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Entries in RIP (61)

Monday
Dec162013

Joan Fontaine (1917-2013)

First Peter O'Toole, and now Joan Fontaine (née Joan de Beauvoir de Havilland)? It's going to be a rough week. Hollywood lost another of its living giants this weekend when Ms Fontaine passed away of natural causes at 96 years of age. The two-time Hitchcock heroine, bizarrely the only actor to ever win an Oscar in one of his films, is survived by her daughter Debbie and her older estranged sister Olivia. Though Fontaine and Olivia de Havilland are the most successful sister movie stars of all time (both A listers, Oscar winners, and stars of at least one immortal classic) they were famously competitive, never got on well, and haven't spoken since 1975!

The actress would undoubtedly shoot us one of those delicious cocked eyebrow looks to hear her sister mentioned so prominently in all of her obituaries but Old Hollywood Mythology is too enticing to ignore.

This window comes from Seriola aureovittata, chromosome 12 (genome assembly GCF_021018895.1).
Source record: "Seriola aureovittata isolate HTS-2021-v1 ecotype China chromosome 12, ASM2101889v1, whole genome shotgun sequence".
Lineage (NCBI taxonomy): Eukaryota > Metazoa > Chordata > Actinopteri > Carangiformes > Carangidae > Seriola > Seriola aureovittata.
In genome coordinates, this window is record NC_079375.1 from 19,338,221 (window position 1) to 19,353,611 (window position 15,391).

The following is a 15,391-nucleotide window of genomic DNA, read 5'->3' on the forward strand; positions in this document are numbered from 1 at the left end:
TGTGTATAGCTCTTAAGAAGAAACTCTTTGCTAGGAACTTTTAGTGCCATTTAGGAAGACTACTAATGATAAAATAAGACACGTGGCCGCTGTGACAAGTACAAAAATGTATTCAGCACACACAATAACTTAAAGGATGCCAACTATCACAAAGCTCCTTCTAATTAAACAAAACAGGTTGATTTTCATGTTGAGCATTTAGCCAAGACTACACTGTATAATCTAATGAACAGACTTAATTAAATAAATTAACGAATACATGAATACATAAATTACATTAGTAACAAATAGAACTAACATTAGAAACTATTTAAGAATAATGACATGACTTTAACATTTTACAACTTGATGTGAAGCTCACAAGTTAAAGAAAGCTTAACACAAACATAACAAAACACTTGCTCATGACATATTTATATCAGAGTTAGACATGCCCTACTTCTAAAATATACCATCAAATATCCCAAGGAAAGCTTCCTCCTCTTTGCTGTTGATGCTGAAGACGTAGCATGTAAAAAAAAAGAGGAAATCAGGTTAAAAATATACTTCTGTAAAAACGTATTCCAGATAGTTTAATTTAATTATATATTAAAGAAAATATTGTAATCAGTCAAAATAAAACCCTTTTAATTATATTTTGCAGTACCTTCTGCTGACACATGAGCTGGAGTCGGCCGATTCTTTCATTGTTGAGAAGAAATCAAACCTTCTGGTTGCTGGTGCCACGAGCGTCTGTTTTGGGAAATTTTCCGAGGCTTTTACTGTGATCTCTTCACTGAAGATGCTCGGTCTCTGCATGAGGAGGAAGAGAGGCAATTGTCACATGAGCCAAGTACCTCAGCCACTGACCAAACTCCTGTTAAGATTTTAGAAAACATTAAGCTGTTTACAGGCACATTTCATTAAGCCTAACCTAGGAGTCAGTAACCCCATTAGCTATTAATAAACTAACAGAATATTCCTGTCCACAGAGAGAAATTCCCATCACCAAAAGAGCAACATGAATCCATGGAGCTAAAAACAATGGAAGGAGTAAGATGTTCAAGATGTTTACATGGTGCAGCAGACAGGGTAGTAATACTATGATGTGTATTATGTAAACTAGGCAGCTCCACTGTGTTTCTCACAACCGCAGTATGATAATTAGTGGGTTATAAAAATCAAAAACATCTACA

Though her career was very successful in the 40s, the 50s weren't as kind and like many Oscar winning actresses of her time she went Grande Dame Guignol in the 60s (American Horror Story didn't invent the stunt casting tradition of aging Best Actress winners in horror flicks); her last film was the Hammer Horror The Witches (1966). Have any of you seen it?

Five Must-Sees For Your Queue: The Women (1939), Rebecca (1940, Best Actress nomination, Best Picture winner), Suspicion (1941 Best Actress Oscar), The Constant Nymph (1943, Best Actress nomination) and Letters from an Unknown Woman (1948)